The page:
Thank you, Harvey and Laurie, for showing the homeschooling world that a classical education does not have to be a pagan education. Most of all, thank you for showing me that moms and dads can tackle and teach the tough stuff.
David and Shirley Quine have come to Austin the past three summers. These are scary-smart people, and their focus is building a Biblical worldview in our children. But they are personable and humble and have all the time in the world for you.
I know; I spent two hours in their booth this summer.
I was intimidated. I felt inadequate to teach the material.
And they talked me down off my ledge.
David and Shirley's passion is to equip parents because parents are the best teachers. They don't shy away from heady stuff, and they don't pass it off to the 'experts' either. As far as discipleship of children go, parents ARE the experts.
Thank you, David and Shirley, for teaching me that I can wade into the worldview waters and that I can equip, that I can encourage, that I can walk alongside my children...because God gave my children to me. Thank you for showing me the difference between instruction and indoctrination. And thank you for being our cheerleaders!
Amazing people who blaze trails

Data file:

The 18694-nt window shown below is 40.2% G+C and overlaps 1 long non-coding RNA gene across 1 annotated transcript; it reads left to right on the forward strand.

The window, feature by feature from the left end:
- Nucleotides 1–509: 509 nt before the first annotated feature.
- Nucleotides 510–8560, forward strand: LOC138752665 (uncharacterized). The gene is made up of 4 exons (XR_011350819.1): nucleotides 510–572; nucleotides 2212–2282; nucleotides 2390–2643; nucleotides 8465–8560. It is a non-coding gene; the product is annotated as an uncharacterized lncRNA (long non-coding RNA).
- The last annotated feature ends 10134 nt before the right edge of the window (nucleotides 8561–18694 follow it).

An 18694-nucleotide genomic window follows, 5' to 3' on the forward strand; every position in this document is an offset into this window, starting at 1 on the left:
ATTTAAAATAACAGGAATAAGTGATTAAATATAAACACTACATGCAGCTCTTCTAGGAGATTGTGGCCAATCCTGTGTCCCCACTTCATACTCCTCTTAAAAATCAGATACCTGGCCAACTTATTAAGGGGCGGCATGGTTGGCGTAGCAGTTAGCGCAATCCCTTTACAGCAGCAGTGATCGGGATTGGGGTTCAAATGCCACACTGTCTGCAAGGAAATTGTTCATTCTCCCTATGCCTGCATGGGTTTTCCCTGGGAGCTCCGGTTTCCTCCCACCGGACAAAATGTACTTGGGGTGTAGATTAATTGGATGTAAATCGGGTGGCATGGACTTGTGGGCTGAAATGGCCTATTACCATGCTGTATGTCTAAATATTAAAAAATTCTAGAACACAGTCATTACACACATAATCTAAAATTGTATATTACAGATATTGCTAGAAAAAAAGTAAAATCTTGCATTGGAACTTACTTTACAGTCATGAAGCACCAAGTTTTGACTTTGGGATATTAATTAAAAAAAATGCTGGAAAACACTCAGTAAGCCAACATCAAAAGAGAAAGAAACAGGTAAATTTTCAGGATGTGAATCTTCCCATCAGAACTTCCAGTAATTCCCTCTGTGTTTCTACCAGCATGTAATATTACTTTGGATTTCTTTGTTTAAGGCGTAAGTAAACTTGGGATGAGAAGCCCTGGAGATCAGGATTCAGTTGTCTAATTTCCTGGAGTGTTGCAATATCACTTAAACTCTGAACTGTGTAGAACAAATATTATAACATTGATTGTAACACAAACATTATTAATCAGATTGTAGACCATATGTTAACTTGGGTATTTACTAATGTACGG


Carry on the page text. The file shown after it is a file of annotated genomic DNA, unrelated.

Who confront the status quo
Who refuse to conform
Who accomplish genuinely good things for the genuine good of others.
Thank you, most of all, to the most amazing hero of all: my Lord and Savior, Jesus Christ...
because there are still tough days in homeschooling when I am sure I have wasted my time or that the kids will never get it or that they will never get along. There are days when I daydream out the window and wonder what the non-homeschoolers are doing. There are days when I look down the road and realize the road is still very long.
It is on those days that I lean most heavily on my greatest hero.
Thank you, Jesus, for redeeming me from my depravity.
Thank you, Jesus, for being strong when I am weak.
Thank you, Jesus, for being the Author and Finisher of my faith.
Thank you, Jesus, for promising to bring what You started to completion.
Thank you, Jesus, for daily bearing my burdens.
Thank you, Jesus, for gently leading me with my young.